A month after I moved to New Orleans in summer 2003 for a job at Tulane, a new friend who had become my local emissary brought me to my first second line. A second line parade is a weekly celebration of life and local black culture, a platform for self- and collective expression, a walkabout for urbanites. By the end of the first hour on that beautiful sunny Sunday September afternoon I was buzzed and happy and dancing next to the tubas. I'd already heard the brass band drop into the dirge "A Closer Walk With Thee" and re-boot with "I'll Fly Away." That's what happens at jazz funerals but this was a second line: as a jazz scholar and English professor, I had to find out how this weekly ritual had come to exist here under the radar. The answer turned out to be pretty straightforward. Despite the familiar ring of the phrase "second-line" and a century-long tradition in working-class African-American neighborhoods, most white New Orleanians have never even seen a second-line and the police chronically treat them as hostile street actions.
At that first parade, there was a sprinkling of white participants, mostly hipsters, scholars, local musicians, and a few tourists. Since Katrina, there's been an uptick in middle-class interest and a given second-line may be nearly 20% white. Still, few of the white onlookers enter the parade —chant, dance, rock their bodies, shake their booties—although participation is encouraged, if only by example.
Some people just walk along and enjoy the rolling block party as a tourist attraction, but some have a second-line conversion experience. David Simon, the creator of The Wire, had one, and that seed is currently bearing fruit as Treme, the show he's currently filming in town. "I remember stumbling into my first second-line parade maybe 20 years ago," he said. "The Treme Brass Band went up Orleans Avenue to Claiborne Avenue, then stopped under the I-10 bridge. The echo was fantastic. They went past the Lafitte projects and people came out of their homes to join in. I was all the way up in Mid-City before I realized I'd walked 30 blocks and would have to walk all the way back. I didn't know exactly what was going on, but I was hooked."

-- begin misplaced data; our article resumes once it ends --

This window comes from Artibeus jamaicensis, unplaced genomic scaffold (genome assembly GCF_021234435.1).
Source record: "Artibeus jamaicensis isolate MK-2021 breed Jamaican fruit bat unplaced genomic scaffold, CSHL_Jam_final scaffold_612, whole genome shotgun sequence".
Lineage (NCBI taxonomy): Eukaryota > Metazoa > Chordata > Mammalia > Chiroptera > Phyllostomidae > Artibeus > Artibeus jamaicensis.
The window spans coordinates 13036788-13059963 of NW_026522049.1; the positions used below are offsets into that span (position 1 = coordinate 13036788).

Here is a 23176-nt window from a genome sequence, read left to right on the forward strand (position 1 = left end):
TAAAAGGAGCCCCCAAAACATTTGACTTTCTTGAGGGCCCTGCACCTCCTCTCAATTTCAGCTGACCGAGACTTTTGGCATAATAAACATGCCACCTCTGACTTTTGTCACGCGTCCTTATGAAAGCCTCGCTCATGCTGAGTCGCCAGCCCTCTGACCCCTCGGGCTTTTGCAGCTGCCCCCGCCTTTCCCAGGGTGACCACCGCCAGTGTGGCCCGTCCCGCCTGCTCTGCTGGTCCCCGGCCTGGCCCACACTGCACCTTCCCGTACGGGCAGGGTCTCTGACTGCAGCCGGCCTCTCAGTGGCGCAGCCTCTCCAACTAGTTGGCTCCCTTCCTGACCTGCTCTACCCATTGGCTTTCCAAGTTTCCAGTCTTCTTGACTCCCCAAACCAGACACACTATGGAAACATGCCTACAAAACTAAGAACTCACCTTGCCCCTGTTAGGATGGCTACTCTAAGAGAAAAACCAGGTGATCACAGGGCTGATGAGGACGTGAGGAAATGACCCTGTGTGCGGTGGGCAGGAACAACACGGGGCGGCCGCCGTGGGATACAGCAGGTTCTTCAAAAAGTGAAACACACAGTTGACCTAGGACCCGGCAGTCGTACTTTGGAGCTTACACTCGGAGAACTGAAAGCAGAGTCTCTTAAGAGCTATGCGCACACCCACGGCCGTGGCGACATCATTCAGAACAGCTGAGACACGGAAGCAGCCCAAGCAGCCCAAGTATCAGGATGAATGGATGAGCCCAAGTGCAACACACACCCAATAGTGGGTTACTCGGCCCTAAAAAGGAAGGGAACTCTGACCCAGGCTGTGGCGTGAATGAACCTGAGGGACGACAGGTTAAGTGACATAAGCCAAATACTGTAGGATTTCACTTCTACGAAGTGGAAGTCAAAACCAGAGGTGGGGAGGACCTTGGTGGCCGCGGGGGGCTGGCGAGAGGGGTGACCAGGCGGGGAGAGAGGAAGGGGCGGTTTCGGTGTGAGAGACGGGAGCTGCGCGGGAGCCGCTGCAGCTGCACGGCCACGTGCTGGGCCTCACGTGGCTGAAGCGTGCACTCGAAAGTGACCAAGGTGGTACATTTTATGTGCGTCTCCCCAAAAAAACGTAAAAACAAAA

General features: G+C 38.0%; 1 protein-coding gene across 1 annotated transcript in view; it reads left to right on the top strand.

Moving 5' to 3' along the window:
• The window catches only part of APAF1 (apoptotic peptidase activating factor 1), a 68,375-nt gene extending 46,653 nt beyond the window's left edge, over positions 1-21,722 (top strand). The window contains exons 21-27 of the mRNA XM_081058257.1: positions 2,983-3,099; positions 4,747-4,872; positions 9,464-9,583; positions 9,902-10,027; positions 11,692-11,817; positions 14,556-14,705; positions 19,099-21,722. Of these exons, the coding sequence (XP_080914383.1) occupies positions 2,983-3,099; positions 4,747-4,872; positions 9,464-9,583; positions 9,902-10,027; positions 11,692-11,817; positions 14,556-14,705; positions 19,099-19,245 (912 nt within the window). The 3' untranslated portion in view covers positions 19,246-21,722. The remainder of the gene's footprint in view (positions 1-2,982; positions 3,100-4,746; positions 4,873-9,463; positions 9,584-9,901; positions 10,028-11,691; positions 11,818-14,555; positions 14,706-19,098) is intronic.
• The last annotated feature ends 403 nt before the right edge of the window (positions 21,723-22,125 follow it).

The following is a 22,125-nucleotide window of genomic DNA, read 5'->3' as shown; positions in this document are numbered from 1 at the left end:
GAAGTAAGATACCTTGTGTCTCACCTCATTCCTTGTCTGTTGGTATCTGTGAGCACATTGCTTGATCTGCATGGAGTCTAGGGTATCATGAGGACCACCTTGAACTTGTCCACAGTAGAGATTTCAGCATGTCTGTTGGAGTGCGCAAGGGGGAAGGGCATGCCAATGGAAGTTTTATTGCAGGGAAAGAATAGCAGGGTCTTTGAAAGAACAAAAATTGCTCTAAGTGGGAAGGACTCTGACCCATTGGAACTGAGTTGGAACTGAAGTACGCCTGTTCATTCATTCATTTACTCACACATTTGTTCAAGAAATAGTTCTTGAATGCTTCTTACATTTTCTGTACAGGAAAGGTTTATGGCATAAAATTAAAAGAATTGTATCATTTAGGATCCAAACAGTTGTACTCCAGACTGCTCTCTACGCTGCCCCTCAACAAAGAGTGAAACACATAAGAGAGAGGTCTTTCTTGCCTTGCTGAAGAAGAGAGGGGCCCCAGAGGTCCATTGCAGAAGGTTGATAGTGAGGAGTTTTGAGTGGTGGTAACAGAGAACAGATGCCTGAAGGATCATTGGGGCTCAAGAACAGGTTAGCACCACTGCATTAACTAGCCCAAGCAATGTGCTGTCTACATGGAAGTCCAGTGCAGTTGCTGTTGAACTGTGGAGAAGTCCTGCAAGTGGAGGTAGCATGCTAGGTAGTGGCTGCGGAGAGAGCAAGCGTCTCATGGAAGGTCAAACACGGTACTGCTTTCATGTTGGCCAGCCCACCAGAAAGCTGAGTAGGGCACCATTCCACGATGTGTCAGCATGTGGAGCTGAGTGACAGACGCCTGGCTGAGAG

And the beat goes on. Every Sunday the band lays down the jazz, funk, and hiphop rhythms for the resplendent club members inside the ropes to lead the celebration. Neighbors stand on their porches or come out onto the so-called "neutral ground" (i.e., the commons) to wave, dance, and watch the parade go by, or to roll wid it awhile. At four or five stops at bars, the band and clubbers wet their whistles while tailgate grills smoke the scene with the tender mercies of street-pork, make-shift bars on truck cabs grease the human wheels, and the Pie Lady and Fruit Guy circulate to sweeten the breaks. Then it's back to livening up the otherwise grim city streets.
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